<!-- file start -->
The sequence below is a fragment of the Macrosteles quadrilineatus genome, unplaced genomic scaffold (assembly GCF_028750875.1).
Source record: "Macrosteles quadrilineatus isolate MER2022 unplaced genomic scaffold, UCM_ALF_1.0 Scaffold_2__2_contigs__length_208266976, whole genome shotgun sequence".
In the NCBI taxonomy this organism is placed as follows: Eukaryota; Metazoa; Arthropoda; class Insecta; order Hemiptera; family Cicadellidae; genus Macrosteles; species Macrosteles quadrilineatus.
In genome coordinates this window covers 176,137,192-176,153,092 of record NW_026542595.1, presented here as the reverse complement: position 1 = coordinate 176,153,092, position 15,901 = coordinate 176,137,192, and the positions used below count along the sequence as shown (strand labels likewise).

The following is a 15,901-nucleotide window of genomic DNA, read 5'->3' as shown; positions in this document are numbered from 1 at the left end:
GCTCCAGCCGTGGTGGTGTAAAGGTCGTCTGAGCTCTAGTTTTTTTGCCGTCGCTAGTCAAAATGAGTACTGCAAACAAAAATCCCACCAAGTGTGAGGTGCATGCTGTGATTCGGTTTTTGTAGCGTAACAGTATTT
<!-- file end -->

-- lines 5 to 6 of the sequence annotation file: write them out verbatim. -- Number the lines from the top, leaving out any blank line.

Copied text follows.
The following is a 15,901-nucleotide window of genomic DNA, read 5'->3' as shown; positions in this document are numbered from 1 at the left end:
GCTCCAGCCGTGGTGGTGTAAAGGTCGTCTGAGCTCTAGTTTTTTTGCCGTCGCTAGTCAAAATGAGTACTGCAAACAAAAATCCCACCAAGTGTGAGGTGCATGCTGTGATTCGGTTTTTGTAGCGTAACAGTATTT